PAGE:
With Disney’s D23 Expo coming up in a few days, the Mouse is priming the pump for some possible Marvel-related announcements. At the Television Critics Association press tour, ABC president Paul Lee confirmed that the AKA Jessica Jones and Guillermo del Toro=produced Hulk pilots are still in the works, saying both were being “aggressively” developed. He also dropped some arcane hints about…Castle?
If you’re a Carl Barks collector, Heritage Auctions is selling a ton of great stuff, including autographed comics, correspondence, and, at the very high end some of Barks incredibly collectible — and expensive — oil paintings, like “Red Sails in the Sunset” which starts at $30,000.
There’s also this Barks Treasury Gold Limited Edition with Signed Certificate #320/1000 (Applewood Books, 1997) made out to “Steve.”
For years, we wondered why Disney didn’t do it’s own Comic-Con…and now they are with the biennial D23 festival in Anaheim. This year’s show, set for August 19-21, is the suspected reason why Disney’s Hall H presence for such films as John Carter and The Avengers will not be at Comic-Con. And indeed, the presentation schedule has just been announced and not only does it include a 90 minute Hall H style presentation, but an entire Joe Quesada-led Marvel event.
This would be an awesome thing to attend if it weren’t just a month after Comic-Con for us East coasters. Anyone want to cover it for us?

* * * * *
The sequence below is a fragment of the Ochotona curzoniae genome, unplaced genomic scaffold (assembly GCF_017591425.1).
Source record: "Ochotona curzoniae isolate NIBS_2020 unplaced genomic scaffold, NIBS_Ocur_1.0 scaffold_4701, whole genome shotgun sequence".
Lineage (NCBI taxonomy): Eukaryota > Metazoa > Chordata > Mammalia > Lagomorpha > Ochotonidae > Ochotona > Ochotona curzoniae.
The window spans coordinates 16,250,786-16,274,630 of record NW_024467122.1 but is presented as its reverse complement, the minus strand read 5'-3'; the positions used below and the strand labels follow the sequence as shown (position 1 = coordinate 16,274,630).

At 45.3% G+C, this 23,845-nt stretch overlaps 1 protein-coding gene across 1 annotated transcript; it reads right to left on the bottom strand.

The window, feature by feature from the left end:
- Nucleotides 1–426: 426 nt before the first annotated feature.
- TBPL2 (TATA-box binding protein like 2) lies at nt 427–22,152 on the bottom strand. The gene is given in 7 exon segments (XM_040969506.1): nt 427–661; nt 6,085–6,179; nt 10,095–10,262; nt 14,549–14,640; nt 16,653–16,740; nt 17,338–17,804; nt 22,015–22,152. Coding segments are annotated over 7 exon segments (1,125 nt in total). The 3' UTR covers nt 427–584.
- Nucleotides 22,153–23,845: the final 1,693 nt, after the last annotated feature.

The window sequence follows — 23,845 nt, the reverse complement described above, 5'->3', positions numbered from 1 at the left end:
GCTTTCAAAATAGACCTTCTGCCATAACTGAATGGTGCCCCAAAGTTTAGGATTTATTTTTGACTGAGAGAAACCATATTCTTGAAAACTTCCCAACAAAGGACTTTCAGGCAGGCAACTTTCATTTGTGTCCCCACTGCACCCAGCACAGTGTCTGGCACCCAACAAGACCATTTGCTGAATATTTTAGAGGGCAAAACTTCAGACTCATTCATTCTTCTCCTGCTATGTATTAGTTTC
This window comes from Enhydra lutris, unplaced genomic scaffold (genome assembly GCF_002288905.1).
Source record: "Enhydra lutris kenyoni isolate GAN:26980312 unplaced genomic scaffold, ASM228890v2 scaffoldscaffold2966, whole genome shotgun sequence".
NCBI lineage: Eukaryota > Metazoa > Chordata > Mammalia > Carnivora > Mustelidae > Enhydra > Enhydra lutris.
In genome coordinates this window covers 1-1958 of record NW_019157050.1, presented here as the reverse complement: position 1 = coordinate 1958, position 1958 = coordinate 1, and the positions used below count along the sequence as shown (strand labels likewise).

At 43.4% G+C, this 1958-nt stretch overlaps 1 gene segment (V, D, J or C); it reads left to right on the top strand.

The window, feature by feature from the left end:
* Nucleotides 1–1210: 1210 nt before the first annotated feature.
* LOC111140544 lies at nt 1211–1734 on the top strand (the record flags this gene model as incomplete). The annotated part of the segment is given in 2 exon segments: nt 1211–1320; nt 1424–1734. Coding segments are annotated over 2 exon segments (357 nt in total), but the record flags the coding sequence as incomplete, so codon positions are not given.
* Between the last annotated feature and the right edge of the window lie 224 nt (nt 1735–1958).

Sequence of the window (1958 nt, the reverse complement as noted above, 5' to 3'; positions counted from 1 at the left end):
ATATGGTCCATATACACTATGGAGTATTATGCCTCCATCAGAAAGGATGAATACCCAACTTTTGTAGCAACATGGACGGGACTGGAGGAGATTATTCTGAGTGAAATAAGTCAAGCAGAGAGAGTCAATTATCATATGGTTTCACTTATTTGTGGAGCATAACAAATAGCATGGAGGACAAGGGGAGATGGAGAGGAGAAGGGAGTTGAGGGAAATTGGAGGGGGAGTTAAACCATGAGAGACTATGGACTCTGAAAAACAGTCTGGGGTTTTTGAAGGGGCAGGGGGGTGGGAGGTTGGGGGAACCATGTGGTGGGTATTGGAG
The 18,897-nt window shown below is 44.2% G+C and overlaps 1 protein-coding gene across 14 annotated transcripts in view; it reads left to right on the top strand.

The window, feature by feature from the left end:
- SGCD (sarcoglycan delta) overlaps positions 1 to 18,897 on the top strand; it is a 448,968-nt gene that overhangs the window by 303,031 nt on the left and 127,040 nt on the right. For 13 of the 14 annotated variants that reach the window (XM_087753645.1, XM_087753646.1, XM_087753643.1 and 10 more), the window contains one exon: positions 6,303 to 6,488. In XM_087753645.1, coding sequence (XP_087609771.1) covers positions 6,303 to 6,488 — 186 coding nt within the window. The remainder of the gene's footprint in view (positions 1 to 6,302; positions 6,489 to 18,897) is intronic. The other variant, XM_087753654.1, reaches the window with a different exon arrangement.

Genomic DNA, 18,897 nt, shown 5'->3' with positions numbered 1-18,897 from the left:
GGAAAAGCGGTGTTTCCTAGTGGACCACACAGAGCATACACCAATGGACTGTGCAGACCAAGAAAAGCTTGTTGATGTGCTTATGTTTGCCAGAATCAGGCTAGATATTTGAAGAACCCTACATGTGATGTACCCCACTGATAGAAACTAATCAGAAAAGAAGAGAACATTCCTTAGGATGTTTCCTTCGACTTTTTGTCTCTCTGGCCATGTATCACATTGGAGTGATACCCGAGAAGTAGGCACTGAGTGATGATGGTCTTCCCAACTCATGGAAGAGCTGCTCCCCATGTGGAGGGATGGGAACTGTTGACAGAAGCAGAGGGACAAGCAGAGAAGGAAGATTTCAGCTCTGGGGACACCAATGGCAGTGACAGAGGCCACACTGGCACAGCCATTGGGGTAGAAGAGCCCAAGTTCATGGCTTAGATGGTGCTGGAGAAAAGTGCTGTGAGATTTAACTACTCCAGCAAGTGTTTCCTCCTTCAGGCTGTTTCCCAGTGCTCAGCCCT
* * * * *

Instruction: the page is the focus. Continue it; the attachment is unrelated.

Also, nice to see the Disney princesses getting named as legends.
So much good stuff! Bestselling author Christopher Moore writes a graphic novel! Ray Bradbury, Grandmaster, has two classics adapted! Grant Morrison writes about superheroes and religion! Disney and Hitler, together again! Girlie comics from Marvel! “Good Girl” comics from Jim Silke, Doug Sneyd, and Dean Yeagle! Great Women comics from Gail Simone, Colleen Coover, Megan Kelso, Jill Thompson, and Corinne Mucha! (Can’t find female creators on the newsstands? Check the bookshelves!) And lots of masterful work from Jim Lee, Todd McFarlane, Jim Starlin, and Floyd Gottfredson!
Guess who’s got a comics app?
Disney has been rolling out a whole line of kids digital books with its DigiBooks for a while, and a few selected comics on iPhone, but now they have their own app selling comics from the range of their 80 years history — from Donald Duck to High School Musical. According to the pr, Disney comics have over 1 billion readers worldwide.
Director Andrew Stanton does his most substantive interview yet at Hero Complex about the JOHN CARTER movie, and, rest assured, ERB-fans, he gets it. Stanton gets practically tongue-tied just trying to explain why he loves the material so much:
One of our pet projects here at Stately Beat Manor is tracking the progress of various attempts to adapt the John Carter books of Edgar Rice Burroughs to the screen. There have been many fits and starts over the long years, but now Andrew Stanton (WALL*E, FINDING NEMO) at Pixar is bringing this wild tale of imagination and fighting to the screen.